- Know the Third-Party Platforms: As firms continue to add networks, use of third-party solutions become even more critical to provide the underlying infrastructure, resources, and expertise to work directly with content providers in order to anticipate tool updates and potential EOL situations.
- Keep Policies & Training Up to Date: As your mix of networks continues to evolve, making sure that your communications policies are current to reflect the features and modalities of each is vital. Additionally, providing regular updates to users on potential network changes will enable them work proactively with clients to ensure that business communications are not disrupted through transitional periods.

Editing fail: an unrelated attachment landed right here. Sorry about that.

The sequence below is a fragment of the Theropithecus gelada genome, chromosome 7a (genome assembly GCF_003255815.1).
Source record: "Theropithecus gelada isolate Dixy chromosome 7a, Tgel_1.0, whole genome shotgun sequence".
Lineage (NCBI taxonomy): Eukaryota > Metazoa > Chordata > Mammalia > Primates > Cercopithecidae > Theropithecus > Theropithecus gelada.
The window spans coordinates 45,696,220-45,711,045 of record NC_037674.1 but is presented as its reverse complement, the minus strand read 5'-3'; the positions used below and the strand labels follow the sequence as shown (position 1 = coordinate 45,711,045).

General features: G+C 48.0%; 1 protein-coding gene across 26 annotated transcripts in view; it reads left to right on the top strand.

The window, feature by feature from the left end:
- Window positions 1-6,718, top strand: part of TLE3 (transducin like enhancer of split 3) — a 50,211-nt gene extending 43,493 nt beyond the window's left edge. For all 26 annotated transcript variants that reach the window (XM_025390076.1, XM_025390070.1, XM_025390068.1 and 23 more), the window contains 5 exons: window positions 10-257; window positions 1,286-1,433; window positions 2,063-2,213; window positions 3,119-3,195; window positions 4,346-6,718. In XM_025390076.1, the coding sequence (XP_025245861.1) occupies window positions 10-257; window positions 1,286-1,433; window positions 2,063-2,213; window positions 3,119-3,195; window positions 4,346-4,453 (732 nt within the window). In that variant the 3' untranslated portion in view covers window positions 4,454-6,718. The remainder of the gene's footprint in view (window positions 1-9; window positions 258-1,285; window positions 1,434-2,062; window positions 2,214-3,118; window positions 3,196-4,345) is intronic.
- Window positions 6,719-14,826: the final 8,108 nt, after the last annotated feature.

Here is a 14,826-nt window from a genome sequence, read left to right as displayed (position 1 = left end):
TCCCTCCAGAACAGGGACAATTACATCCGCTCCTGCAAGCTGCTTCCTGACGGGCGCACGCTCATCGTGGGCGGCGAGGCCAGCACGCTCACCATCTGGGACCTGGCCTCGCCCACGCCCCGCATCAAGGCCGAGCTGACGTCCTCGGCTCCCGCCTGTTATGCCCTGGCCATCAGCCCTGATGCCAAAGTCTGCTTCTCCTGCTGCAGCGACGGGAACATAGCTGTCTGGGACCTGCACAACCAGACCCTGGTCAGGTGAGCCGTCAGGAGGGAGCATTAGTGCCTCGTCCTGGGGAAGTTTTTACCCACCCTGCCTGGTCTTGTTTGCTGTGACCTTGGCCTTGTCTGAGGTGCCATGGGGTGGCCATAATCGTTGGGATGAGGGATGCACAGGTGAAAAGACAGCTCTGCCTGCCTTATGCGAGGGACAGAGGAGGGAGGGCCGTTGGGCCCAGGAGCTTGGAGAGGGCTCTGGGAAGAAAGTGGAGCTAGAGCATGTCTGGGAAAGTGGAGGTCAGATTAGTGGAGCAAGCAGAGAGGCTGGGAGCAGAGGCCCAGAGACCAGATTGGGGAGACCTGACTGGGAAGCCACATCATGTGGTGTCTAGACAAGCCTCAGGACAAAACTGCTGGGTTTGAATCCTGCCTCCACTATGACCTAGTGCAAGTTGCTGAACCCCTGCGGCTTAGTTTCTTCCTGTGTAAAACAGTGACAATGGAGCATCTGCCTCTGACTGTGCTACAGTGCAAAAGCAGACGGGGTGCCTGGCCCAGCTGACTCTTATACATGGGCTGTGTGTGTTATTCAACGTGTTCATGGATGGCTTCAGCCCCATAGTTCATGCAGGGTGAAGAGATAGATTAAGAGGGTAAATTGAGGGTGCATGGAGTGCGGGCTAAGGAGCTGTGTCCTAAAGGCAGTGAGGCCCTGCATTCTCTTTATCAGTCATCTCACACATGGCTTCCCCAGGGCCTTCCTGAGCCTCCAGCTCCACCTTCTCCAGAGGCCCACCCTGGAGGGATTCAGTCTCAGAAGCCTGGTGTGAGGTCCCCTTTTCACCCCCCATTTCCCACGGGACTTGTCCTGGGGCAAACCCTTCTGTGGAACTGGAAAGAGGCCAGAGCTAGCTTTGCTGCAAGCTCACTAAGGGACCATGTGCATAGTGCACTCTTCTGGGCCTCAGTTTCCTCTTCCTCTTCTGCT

It’s never too early to start preparing for change amongst your communications tools — and doing so well before you actually need to replace a new platform will drastically reduce the potential for mishaps in transition or gaps in compliance processes.